There’s a beautiful country, with forests and deserts, vast salt lakes and tall mountains. A country where driving can be mortally dangerous. A country where your new plasma TV won’t last very long.

¡Bienvenidos a Bolivia!

A plasma screen is basically a bunch of small neon lamps. They work by passing an electric current through a container full of gas (like, you guessed it, neon!): the current excites the electrons and gets them to emit UV rays. The container is coated in fluorescent materials, which means that they convert UV light in visible ones.

Neon lights only need white light, whereas each tiny pixel in a plasma screen has a blue, a green and a red light, to form all the images of your favorite TV show.

Since we all like our high definition screens flat, the “lamps” inside them must be tiny gas cans, thin and rather fragile.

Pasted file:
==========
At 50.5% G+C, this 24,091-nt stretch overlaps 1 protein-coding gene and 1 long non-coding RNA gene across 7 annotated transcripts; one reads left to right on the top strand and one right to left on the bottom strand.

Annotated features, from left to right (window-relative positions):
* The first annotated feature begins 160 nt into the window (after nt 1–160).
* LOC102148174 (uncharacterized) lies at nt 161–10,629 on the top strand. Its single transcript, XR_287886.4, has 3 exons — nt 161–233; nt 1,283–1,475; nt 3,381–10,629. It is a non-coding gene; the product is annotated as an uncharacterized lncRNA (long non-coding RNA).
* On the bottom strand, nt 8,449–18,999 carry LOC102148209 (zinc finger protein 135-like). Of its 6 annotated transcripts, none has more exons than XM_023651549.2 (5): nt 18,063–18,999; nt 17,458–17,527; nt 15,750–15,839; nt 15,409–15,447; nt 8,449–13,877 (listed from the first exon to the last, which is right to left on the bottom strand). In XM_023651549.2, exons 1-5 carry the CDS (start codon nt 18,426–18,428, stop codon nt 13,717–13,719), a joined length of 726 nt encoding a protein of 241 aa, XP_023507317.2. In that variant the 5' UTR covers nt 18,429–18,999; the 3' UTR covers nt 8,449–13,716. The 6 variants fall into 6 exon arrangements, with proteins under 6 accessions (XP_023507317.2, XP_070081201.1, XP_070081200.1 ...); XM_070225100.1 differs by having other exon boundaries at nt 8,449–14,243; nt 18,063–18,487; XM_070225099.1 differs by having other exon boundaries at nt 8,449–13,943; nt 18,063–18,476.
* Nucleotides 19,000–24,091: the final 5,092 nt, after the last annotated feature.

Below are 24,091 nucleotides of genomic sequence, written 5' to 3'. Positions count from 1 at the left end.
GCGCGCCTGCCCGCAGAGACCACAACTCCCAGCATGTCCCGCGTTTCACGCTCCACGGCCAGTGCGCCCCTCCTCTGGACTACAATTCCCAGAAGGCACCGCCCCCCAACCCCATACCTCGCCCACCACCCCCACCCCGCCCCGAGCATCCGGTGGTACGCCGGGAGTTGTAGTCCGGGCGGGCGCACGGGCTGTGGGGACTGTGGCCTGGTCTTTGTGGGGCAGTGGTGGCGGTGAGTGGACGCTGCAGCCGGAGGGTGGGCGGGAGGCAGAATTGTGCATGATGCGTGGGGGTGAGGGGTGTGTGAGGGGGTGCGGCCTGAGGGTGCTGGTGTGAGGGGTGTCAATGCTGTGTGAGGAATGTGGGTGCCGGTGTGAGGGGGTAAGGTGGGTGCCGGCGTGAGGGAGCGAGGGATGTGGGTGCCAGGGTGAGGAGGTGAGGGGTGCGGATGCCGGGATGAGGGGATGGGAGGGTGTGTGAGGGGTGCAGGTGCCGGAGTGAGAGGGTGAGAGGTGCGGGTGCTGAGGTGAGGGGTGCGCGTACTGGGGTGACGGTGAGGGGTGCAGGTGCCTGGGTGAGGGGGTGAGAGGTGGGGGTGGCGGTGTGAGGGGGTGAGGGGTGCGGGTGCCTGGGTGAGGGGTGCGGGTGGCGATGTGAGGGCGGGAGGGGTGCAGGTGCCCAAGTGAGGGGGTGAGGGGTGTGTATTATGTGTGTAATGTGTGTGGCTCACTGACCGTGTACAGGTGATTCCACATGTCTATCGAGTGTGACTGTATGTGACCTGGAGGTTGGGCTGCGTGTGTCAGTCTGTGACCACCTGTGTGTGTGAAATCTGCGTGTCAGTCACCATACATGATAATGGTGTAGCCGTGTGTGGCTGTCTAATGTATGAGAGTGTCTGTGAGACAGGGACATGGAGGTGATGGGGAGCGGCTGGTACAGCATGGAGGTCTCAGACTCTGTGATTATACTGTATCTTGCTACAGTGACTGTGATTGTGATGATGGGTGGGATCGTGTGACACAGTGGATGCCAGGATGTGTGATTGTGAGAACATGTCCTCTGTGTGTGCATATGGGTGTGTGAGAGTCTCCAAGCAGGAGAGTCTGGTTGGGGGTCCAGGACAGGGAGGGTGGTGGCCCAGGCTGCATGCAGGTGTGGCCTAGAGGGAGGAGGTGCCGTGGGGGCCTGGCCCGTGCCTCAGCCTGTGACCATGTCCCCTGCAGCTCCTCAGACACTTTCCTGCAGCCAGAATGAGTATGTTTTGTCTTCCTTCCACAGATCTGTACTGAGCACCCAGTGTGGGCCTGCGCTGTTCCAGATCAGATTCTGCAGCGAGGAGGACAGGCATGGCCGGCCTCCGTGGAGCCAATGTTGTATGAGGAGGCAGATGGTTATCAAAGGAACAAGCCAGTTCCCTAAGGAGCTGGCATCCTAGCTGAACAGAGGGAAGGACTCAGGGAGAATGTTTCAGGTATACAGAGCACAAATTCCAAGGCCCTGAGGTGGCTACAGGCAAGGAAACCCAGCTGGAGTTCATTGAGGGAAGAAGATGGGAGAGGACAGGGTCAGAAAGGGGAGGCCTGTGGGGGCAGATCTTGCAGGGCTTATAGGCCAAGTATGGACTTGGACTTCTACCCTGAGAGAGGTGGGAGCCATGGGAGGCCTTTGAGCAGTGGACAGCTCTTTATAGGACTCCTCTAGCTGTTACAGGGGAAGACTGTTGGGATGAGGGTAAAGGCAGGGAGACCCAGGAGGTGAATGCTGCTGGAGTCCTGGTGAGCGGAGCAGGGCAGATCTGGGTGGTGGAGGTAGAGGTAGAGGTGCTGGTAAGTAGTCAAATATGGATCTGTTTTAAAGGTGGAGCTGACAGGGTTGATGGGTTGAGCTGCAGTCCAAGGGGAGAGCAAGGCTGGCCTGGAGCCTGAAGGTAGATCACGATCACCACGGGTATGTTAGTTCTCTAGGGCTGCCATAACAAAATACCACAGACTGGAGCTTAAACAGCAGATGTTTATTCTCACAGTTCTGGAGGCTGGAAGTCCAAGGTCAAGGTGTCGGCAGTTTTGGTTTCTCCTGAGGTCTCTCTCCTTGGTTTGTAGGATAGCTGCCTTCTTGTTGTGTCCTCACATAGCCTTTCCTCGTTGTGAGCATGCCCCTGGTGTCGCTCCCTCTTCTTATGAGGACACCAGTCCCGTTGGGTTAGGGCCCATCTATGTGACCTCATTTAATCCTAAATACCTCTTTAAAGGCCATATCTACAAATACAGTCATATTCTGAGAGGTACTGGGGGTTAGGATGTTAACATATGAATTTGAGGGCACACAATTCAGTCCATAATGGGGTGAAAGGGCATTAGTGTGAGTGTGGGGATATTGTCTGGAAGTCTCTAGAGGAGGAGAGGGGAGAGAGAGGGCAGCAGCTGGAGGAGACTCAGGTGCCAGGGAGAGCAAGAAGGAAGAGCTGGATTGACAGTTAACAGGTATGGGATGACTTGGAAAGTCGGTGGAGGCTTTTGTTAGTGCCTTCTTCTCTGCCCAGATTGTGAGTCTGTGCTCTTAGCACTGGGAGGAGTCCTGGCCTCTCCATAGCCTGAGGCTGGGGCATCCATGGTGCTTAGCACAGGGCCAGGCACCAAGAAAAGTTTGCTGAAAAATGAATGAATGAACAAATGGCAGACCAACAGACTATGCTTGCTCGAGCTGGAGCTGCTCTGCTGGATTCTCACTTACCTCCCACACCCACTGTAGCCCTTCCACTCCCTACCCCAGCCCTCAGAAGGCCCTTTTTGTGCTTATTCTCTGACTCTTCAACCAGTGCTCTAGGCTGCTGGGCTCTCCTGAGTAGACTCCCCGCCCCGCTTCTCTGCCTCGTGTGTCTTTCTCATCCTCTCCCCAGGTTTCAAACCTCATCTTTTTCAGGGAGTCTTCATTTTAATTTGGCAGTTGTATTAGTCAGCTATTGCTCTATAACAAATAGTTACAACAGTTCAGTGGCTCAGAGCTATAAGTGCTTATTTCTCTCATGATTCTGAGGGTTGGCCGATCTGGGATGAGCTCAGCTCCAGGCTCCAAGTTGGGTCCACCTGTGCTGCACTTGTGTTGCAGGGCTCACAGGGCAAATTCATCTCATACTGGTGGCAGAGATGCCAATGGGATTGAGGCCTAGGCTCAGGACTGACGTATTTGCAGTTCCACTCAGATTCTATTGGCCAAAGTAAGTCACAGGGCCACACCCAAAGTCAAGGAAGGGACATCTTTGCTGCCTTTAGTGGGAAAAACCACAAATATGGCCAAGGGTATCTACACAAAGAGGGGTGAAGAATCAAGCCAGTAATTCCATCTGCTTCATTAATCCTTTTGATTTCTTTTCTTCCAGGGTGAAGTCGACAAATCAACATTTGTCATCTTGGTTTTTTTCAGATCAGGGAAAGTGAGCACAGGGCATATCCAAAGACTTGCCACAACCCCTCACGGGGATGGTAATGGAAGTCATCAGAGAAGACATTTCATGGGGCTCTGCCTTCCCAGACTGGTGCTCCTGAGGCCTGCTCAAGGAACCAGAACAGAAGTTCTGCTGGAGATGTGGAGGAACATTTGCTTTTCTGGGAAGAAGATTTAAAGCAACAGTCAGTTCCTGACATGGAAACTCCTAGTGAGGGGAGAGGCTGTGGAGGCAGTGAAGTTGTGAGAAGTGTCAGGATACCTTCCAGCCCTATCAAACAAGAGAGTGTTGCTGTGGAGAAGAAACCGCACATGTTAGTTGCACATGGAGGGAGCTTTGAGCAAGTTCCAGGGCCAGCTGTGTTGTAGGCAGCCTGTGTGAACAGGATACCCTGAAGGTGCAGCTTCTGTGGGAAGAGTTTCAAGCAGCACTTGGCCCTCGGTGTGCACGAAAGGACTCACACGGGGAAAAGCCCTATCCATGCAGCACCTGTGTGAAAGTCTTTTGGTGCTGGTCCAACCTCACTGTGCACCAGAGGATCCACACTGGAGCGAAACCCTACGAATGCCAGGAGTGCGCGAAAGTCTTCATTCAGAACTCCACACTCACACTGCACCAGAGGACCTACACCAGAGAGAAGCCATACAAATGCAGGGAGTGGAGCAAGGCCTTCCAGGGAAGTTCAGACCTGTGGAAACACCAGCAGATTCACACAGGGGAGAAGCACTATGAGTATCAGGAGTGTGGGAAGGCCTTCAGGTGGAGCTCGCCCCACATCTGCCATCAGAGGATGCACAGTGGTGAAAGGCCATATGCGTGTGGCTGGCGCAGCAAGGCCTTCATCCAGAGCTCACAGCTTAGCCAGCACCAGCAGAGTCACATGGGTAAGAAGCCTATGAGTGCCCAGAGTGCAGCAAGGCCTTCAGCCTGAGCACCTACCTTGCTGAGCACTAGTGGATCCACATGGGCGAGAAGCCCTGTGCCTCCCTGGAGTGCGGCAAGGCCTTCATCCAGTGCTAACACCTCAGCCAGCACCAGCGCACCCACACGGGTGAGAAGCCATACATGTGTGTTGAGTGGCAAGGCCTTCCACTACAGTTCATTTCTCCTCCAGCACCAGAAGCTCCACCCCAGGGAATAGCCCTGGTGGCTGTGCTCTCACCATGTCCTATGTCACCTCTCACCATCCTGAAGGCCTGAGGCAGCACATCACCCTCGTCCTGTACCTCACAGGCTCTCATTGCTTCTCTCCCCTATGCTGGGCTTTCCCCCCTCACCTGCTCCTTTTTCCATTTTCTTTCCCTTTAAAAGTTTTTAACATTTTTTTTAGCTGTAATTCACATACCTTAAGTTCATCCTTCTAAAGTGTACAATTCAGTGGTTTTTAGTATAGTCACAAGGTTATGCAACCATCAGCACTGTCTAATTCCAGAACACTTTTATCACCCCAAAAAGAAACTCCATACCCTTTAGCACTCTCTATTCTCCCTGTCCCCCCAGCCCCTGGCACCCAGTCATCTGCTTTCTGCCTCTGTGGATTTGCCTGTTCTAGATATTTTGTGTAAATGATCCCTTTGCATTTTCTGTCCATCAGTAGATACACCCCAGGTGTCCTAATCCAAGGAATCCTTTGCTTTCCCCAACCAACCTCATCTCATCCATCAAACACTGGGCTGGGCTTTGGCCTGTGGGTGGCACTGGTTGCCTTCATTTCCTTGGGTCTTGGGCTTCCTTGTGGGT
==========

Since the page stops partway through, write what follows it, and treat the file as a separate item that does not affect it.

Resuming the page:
So, if the external pressure becomes too low, the gas expands and bends the walls of the can, making it harder for current to pass through. So the television has to work a lot harder, and the cooling system pays the biggest toll. The result is a very loud TV that ages really fast.

Normally it’s not a problem, since atmospheric pressure is basically always the same… at sea level.

But going up in altitude, pressure goes down. And many of the main Bolivian cities are so high up that plasma TVs don’t work properly.

 

Foto: Jungle and Mountains – Coroico, Bolivia, CC-BY-NC-ND Geee Kay, via Flickr. Some rights reserved

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